The C linton plan makes it difficult for local governments to place WORK par ticipants in useful work by creating strong barriers against jurisdictions wishing to fill normal job openings within the government with WORK participants. When a normal government jo b becomes vacant, WORK participants must be given the lowest priority in filling that job. WORK participants can fill normal job vacan cies only after the government has attempted to fill the vacancy unsuccessfully through normal employment channels for at least 60 days. l6 This provision will tend to push welfare recipients into pointless, make-work positions reminiscent of CETA program in the 1970s, which provided jobs such as attending dance class and performing street theater. In the real world, it is a l so probable that a large number of the jobs provided under the WORK pro gram will consist of para-political activity such as voter registration drives as well as advocacy activities under the auspices of the Legal Services Corporation and other public int erest legal centers FACT +7: The minimal work requirements are improperly targeted.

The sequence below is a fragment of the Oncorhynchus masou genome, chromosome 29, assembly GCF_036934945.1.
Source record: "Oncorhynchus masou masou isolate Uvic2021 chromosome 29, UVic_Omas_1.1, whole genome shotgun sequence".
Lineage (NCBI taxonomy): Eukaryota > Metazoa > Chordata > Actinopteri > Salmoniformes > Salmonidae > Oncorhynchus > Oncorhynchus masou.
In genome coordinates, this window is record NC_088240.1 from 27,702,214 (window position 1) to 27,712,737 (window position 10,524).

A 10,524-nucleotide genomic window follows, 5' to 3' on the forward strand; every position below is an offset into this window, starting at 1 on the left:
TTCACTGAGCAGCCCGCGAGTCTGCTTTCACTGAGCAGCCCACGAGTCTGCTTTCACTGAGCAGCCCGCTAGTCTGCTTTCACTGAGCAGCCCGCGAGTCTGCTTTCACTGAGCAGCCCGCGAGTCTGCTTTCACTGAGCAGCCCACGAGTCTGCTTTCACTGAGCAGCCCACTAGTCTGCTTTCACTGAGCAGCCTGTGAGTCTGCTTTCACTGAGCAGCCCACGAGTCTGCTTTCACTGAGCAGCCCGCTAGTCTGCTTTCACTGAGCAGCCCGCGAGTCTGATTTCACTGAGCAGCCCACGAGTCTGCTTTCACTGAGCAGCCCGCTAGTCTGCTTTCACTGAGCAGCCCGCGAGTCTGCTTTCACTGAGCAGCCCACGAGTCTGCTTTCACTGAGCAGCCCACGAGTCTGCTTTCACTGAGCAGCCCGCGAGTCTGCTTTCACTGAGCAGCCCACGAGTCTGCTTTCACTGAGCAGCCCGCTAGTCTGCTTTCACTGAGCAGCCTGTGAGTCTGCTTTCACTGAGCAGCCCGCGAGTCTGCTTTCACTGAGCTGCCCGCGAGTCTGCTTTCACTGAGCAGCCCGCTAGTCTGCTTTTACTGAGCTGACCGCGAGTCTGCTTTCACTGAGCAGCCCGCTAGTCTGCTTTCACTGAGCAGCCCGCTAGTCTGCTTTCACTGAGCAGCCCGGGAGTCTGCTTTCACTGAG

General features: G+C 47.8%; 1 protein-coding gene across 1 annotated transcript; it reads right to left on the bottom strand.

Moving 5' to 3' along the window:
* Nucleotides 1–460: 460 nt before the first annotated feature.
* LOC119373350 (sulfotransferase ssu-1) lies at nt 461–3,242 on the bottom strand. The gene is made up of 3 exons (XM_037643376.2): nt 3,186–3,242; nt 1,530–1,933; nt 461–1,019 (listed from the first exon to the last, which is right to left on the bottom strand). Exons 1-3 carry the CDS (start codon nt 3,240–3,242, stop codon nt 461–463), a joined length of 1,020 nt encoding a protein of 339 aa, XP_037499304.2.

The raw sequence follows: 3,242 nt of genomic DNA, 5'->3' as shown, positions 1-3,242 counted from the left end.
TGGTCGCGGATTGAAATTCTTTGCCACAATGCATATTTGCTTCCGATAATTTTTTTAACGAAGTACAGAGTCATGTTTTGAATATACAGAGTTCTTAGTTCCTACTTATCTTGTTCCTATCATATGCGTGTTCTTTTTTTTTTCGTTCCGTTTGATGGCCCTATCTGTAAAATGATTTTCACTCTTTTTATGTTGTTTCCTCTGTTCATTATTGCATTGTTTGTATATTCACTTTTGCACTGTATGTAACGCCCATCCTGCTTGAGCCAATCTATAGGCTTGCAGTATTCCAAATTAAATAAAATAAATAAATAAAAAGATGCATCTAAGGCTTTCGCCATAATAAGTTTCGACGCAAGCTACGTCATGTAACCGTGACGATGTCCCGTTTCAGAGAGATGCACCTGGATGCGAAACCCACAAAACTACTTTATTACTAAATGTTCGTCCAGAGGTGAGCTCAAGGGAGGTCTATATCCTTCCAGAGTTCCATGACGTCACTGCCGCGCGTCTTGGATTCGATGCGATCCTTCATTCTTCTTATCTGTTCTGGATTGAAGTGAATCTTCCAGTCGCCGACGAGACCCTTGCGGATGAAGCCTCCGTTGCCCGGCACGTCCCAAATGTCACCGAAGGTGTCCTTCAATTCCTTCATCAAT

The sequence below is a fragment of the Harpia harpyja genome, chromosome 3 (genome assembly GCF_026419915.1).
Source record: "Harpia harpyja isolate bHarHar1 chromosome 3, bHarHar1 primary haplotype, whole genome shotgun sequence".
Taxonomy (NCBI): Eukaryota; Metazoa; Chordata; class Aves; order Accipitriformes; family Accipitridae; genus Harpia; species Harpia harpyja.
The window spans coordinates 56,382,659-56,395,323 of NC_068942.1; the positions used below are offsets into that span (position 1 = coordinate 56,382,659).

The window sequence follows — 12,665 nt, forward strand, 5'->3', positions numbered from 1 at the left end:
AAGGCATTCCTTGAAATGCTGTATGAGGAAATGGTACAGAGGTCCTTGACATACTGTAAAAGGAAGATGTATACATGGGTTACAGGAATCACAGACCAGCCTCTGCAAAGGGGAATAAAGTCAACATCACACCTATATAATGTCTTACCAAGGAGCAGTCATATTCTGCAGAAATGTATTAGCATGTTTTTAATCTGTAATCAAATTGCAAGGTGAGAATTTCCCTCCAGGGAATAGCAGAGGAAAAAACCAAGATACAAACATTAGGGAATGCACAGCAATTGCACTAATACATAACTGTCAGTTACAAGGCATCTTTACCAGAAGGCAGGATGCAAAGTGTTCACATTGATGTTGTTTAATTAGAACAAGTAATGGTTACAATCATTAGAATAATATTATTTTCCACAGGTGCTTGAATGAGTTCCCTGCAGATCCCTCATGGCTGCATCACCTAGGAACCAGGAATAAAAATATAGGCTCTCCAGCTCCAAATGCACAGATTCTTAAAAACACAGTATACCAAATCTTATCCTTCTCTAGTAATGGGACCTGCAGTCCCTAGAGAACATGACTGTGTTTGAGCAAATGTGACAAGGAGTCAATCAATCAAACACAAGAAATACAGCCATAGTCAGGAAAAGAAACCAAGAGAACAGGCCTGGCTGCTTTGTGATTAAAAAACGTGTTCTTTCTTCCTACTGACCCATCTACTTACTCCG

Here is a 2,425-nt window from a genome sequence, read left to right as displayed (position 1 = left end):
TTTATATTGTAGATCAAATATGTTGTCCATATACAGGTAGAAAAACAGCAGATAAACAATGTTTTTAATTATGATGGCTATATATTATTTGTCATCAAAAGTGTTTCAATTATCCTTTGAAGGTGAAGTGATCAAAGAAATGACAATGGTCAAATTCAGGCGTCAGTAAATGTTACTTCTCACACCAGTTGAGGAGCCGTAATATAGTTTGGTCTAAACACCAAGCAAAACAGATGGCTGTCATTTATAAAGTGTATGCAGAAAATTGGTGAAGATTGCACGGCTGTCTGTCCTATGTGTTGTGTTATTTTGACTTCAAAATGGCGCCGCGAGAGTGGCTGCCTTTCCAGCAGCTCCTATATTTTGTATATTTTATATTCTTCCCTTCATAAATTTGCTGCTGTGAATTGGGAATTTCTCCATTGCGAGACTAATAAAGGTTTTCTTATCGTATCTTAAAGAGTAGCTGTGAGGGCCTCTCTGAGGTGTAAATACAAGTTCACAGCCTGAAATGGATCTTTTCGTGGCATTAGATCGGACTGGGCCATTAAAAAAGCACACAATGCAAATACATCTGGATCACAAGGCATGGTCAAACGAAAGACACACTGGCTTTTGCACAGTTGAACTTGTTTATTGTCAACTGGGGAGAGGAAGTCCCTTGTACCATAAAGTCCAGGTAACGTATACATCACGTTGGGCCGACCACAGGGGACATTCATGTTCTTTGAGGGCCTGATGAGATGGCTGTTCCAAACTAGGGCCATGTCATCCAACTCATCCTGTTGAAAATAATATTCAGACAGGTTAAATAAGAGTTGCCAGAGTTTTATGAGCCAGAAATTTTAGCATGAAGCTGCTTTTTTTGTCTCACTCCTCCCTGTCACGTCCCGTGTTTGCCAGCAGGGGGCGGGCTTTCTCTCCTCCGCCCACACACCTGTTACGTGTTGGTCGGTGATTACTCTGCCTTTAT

The work requirements in the Clinton bill are poorly targeted and inefficient.

Proper work requirements should be targeted on those welfare recipients who have the least j ustification for being out of the labor force: single able bodied males, fathers in two-parent families, and single mothers with older children. But 13 Ibid p. 233 14 The beginning salary for a janitor in the New York public schools is $4O,OOO per year or roughly $20 per hour.

Senior janitors receive up to $38 per hour. Charisse Jones, Pact Breaks Grip of New York School Custodians, me New York Times, May 5,1994, pp. AI and B8.

Clinton bill document, p. 12.